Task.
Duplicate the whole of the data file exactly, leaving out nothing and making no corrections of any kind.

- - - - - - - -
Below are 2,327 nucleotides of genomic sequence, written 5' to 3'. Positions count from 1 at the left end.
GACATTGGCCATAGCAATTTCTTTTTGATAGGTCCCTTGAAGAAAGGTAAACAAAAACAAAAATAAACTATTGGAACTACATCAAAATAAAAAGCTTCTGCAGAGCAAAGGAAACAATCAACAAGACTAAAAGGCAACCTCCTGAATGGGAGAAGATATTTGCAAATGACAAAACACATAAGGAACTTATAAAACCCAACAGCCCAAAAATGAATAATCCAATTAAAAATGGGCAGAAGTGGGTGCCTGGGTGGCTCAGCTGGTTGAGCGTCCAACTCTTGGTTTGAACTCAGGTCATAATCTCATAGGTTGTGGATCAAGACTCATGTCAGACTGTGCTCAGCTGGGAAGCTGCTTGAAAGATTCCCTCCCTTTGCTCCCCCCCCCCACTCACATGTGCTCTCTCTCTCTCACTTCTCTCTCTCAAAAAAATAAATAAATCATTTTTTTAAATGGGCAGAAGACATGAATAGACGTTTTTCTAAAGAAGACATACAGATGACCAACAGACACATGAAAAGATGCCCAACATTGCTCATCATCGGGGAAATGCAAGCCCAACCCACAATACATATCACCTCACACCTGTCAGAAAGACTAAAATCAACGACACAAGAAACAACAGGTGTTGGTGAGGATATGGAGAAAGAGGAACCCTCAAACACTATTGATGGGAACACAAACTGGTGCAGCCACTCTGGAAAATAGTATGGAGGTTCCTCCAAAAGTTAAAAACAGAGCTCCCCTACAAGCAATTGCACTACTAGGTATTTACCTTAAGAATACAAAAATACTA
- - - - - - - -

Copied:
Below are 2,327 nucleotides of genomic sequence, written 5' to 3'. Positions count from 1 at the left end.
GACATTGGCCATAGCAATTTCTTTTTGATAGGTCCCTTGAAGAAAGGTAAACAAAAACAAAAATAAACTATTGGAACTACATCAAAATAAAAAGCTTCTGCAGAGCAAAGGAAACAATCAACAAGACTAAAAGGCAACCTCCTGAATGGGAGAAGATATTTGCAAATGACAAAACACATAAGGAACTTATAAAACCCAACAGCCCAAAAATGAATAATCCAATTAAAAATGGGCAGAAGTGGGTGCCTGGGTGGCTCAGCTGGTTGAGCGTCCAACTCTTGGTTTGAACTCAGGTCATAATCTCATAGGTTGTGGATCAAGACTCATGTCAGACTGTGCTCAGCTGGGAAGCTGCTTGAAAGATTCCCTCCCTTTGCTCCCCCCCCCCACTCACATGTGCTCTCTCTCTCTCACTTCTCTCTCTCAAAAAAATAAATAAATCATTTTTTTAAATGGGCAGAAGACATGAATAGACGTTTTTCTAAAGAAGACATACAGATGACCAACAGACACATGAAAAGATGCCCAACATTGCTCATCATCGGGGAAATGCAAGCCCAACCCACAATACATATCACCTCACACCTGTCAGAAAGACTAAAATCAACGACACAAGAAACAACAGGTGTTGGTGAGGATATGGAGAAAGAGGAACCCTCAAACACTATTGATGGGAACACAAACTGGTGCAGCCACTCTGGAAAATAGTATGGAGGTTCCTCCAAAAGTTAAAAACAGAGCTCCCCTACAAGCAATTGCACTACTAGGTATTTACCTTAAGAATACAAAAATACTA